Story slam will prove it takes grit to speak in public
The event kicks off Toastmasters’ conference
May 2, 2017
Annette Lavoie says Jon Henry had a lot of grit, especially when it came to planning the upcoming story slam.
Henry, who passed away in February when a large piece of ice hit him after falling from an Old Town roof, wasn't afraid to think out of the box when it came to preparing for a conference hosted by the Park City Toastmasters Club.
"He made it a mission to really raise the bar and do something fun and different with this Toastmasters' meeting," Lavoie said about the conference for the organization's western district, which is comprised of clubs from Utah, Idaho, Nevada, Oregon and Wyoming. "He wanted to have a fun event, such as this story slam."
Henry, founder of the Park City Toastmasters Club, came up with the story slam as a way to introduce people to the Mine Your Story three-day conference that starts Friday, May 5.
The story slam, which is free and open to the public, will be at 6:30 p.m. on Friday at O.P. Rockwell on Main Street. Anyone can sign up to participate in the slam that requires people to tell a story about "grit," which kicks off the conference theme that recognizes Park City's history as a mining town.
"We ask that people who want to participate prepare a five-minute story about grit in their life," said Lavoie, who is the conference chair. "Individuals will sign up at O.P Rockwell. We won't know till we get there who is going to be chosen, because names will be drawn randomly out of a hat."
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Three winners will be selected at the story slam. They will then be interviewed and tell their stories on KPCW's "The Story Mine," which airs on Sunday at 8:30 a.m.
The story slam event will also have music by Mike Rogers and a Main Street scavenger hunt. Lavoie said Friday night's happening, along with the rest of the conference, will be dedicated to Henry.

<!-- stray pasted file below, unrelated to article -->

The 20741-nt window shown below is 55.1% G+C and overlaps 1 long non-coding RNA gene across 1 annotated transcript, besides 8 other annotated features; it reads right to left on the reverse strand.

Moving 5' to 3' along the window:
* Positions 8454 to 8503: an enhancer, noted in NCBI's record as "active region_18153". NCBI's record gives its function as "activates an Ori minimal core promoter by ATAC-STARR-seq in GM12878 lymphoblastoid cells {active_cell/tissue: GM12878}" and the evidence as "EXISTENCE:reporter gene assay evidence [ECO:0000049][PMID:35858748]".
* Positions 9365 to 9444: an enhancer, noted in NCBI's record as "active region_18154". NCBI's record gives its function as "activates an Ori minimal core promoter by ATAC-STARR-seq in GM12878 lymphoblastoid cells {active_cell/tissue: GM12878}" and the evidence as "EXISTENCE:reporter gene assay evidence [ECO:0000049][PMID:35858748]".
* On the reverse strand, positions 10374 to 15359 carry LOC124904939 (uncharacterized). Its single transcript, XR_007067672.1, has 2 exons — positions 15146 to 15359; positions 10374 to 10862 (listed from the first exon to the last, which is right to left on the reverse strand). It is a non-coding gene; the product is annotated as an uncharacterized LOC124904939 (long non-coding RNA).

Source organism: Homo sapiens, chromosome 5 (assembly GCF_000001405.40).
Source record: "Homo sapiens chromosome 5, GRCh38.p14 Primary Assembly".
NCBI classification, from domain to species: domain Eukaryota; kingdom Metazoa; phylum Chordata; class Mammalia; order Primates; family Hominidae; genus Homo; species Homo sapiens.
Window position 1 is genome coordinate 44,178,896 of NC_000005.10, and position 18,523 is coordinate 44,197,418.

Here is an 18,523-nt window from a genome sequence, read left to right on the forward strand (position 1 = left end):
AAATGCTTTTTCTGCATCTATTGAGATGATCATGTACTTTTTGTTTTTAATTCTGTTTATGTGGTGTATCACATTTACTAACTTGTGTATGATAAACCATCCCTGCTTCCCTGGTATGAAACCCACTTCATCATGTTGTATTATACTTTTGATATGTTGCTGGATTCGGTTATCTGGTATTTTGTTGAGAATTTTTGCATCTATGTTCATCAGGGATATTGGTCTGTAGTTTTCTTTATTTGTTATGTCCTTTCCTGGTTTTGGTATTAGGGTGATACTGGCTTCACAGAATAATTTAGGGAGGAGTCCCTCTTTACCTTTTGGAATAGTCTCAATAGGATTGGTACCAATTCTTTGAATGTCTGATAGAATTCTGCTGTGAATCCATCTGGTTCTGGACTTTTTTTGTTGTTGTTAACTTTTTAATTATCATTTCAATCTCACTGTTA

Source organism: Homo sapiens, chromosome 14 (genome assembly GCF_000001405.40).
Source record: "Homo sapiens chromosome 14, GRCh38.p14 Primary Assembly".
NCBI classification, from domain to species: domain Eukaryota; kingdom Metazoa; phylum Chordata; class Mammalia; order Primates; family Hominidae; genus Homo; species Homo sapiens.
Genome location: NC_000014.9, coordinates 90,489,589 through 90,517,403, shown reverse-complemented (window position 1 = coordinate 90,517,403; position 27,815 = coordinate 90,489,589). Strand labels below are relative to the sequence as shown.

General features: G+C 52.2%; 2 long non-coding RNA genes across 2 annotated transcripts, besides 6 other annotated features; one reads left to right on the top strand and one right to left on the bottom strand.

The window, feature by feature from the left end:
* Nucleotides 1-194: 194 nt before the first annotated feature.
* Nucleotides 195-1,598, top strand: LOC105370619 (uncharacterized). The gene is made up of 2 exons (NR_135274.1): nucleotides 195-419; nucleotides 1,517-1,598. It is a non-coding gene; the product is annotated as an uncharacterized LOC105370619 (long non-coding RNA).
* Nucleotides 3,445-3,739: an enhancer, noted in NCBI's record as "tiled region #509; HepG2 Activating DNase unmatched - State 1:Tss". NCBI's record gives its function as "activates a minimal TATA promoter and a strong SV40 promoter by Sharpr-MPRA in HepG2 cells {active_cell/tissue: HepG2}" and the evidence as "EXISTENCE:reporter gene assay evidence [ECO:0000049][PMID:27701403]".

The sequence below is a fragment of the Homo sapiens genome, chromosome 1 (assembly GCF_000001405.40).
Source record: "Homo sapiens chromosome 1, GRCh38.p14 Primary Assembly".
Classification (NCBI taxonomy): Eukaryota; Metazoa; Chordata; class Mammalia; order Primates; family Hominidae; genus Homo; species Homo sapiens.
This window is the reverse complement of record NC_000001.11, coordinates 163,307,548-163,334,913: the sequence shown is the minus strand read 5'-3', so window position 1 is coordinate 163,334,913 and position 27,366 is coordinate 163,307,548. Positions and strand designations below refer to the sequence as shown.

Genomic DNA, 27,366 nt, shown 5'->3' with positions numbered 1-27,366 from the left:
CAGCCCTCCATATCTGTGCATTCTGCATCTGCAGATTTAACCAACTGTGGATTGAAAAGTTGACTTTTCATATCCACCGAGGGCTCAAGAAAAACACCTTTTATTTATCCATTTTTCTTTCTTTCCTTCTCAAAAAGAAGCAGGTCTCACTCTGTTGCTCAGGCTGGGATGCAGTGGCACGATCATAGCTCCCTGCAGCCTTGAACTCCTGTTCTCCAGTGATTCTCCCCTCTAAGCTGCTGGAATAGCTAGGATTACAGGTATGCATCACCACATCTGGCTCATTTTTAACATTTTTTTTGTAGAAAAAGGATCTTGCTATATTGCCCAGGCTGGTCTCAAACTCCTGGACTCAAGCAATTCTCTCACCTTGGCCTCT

"We took his plan and vision for the conference and did our best to make it happen," Lavoie said. "He will be on everybody's mind."
Conference events will continue on Saturday and Sunday. It costs $129 to attend the three-day workshop, which is designed to help Toastmasters members tell stories in effective ways.
"It's about how to use your story to best impact an audience, whether you're talking at a social function, or you are speaking to a corporation or any kind of venue," Lavoie said.
Saturday and Sunday's events include speeches, competitions and banquets.
Lavoie said she hopes to see locals attend and learn more about giving speeches, which is a Toastmasters' goal.
"Before I joined, I thought Toastmasters was about giving toasts at an event," Lavoie said. "It's really not.
It's more of a speaking club. The point of going to Toastmasters is to learn how to speak more effectively."
The Park City Toastmasters Club meets at 7 a.m. every Tuesday at the Summit County Library. To learn more about club or the conference's schedule, visit pctoastmasters.com.
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